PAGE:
Introversion's penitentiary running sim Prison Architect has added what the developer calls a "Halloween egg," i.e. an Easter egg on Halloween. While the developer wanted people to stumble upon its quirky, potentially copyright-infringing holiday-themed joke unawares, creator Chris Delay ultimately decided that he wanted people to see it before Halloween is over and it gets removed.
Uplink and Darwinia developer Introversion has discussed the troubles that indie creators face getting their games noticed by publishers and traditional brick and mortar shops.
Darwinia developer Introversion's upcoming management sim Prison Architect has earned over $1 million from pre-order sales alone. Not bad for a team of seven. Who knew so many people dreamt of being prison wardens?
Introversion Software has released the Alpha 6 update for prison simulator Prison Architect.
"This update has taken quite a bit longer than usual and we've made some pretty fundamental changes to the internal workings of our prisoners,"designer Chris Delay and producer Mark Morris wrote in a note to press. "In fact we've probably totally broken the game."
Changes include the addition of a prisoner category that reflects their risk level. Maximum security prisoners are the most dangerous, and minimum security prisons the most in danger. Normal are, well, normal. Normal for Prison Architect anyway. Prisoners now have a past, including convictions and sentences.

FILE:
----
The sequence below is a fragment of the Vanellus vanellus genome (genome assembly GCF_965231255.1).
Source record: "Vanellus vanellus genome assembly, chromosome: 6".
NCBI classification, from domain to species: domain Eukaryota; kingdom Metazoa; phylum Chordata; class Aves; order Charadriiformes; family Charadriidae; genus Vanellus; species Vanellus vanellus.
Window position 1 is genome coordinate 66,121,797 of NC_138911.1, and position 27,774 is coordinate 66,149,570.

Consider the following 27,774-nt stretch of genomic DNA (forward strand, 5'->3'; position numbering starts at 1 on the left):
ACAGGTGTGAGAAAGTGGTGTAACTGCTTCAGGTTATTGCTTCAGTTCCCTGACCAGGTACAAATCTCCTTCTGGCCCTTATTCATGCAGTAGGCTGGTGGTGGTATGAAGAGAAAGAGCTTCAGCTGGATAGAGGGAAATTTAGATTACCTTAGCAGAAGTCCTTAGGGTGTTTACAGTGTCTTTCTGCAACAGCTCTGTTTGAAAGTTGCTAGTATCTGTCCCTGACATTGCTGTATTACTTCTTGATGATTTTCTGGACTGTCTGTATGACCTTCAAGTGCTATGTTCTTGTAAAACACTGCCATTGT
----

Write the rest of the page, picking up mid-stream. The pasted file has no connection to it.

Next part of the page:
Version three of the successful paid Prison Architect alpha build is upon us like a sewage-drenched Andy Dufresne in the night.
Prison Architect, the prison sim from Introversion, will remain in alpha for "quite some time", the developer has confirmed.
Has it really been a month since the Eurogamer Expo? Yes.
Prison Architect may look cute but the campaign content is not: build an execution chamber and send a man to his death - a man who's tale of murder and repent will challenge your beliefs and leave a lasting impression.
Ever been to prison? No? Me neither. The closest I've come to hard time was probably the first night of my school exchange programme in Germany. They were a very nice family, don't get me wrong, and I'm sure they meant well, but in hindsight I have to question their decision to dump me in a basement guestroom, because all I had to keep me company from 8pm until the morning was a series of bizarre mechanical clanking noises and one tiny window near the ceiling. Oh, and a strangely reddened copy of Stephen King's "Misery". Eat your heart out, Tim Robbins.
The paid alpha gamble paid off: Introversion's made more than $100,000 from Prison Architect.
How well has the Prison Architect paid alpha done? Did the gamble pay off - has British indie flag-waver Introversion Software hit a seam of success?
Prison Architect is playable at the Eurogamer Expo this week. Developer Introversion is also putting on a pair of special developer sessions at 3.45pm on Saturday and Sunday to talk about the decision to go for a Minecraft-style alpha sales model. Check them out.